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What is 'Book Value Of Equity Per Share - BVPS'

Book value of equity per share (BVPS), which is the equity available to common shareholders divided by the number of outstanding shares, is the minimum value of a company's equity. Because preferred stockholders have a higher claim on assets and earnings than common shareholders, preferred stock is subtracted from shareholder’s equity to derive the equity available to common shareholders.

Shareholders’ equity is the owners’ residual claim after debts have been paid, and is equal to a firm's total assets minus its total liabilities, which is the net asset value or book value of a company.

Formula for calculating book value per share.

BREAKING DOWN 'Book Value Of Equity Per Share - BVPS'

Book value of equity per share (BVPS) can be used by investors to gauge whether a stock price is undervalued, by comparing it to market value per share. If a company’s BVPS is higher than its market value per share — its current stock price — then the stock is clearly undervalued. If BVPS increases, the stock should be perceived as more valuable, and the stock price should increase.

In theory, BVPS is the sum that shareholders would receive in the event that the firm was liquidated, and all the tangible assets were sold and the liabilities were paid. However, as the assets would be sold at market prices, and book value uses the historical costs of assets, market value is considered a better floor price than book value for a company, because if the share price falls below BVPS a corporate raider could make a risk free profit by buying the company and liquidating it. If book value is negative — a company's liabilities exceed its assets –—this is known as a balance sheet insolvency.

The Difference Between Market Value per Share and Book Value per Share

While BVPS is calculated using historical costs, the market value per share is a forward-looking metric that takes into account a company's future earning power. An increase in a company’s potential profitability or expected growth rate should increase the market value per share. For example, a marketing campaign will reduce BVPS by increasing costs. However, if this builds brand value and the company is able to charge premium prices or its products, its stock price might rise far above its BVPS.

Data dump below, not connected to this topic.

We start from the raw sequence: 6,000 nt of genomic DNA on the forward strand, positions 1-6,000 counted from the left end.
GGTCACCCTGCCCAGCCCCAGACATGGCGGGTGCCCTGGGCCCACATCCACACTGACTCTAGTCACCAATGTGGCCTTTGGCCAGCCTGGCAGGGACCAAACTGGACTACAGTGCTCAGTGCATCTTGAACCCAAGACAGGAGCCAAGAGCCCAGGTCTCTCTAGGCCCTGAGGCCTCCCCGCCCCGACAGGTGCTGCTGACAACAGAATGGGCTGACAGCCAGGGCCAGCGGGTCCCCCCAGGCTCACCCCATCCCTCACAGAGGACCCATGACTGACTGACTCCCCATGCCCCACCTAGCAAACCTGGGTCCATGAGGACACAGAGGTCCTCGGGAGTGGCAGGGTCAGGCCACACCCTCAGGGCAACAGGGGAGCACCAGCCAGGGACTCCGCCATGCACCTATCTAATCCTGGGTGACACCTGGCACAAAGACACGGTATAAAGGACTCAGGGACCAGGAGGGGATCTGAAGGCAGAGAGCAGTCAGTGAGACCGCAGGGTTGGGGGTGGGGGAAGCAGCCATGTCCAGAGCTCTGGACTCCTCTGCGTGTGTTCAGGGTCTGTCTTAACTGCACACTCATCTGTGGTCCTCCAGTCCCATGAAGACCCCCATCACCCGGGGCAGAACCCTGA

How Companies Can Increase BVPS

Assume, for example, that XYZ Manufacturing’s common equity balance is $10 million, and that 1 million shares of common stock are outstanding, which means that the BVPS is ($10 million / 1 million shares), or $10 per share. If XYZ can generate higher profits and use those profits to buy more assets or reduce liabilities, the firm's common equity increases. If, for example, the company generates $500,000 in earnings and uses $200,000 of the profits to buy assets, common equity increases along with BVPS. On the other hand, if XYZ uses $300,000 of the earnings to reduce liabilities, common equity also increases.

Factoring in Common Stock Repurchases

Another way to increase BVPS is to repurchase common stock from shareholders. Many companies use earnings to buy back shares. Using the XYZ example, assume that the firm repurchases 200,000 shares of stock, and that 800,000 shares remain outstanding. If common equity is $10 million, BVPS increases to $12.50 per share. Besides stock repurchases, a company can also increase BVPS by taking steps to increase the asset balance and reduce liabilities.

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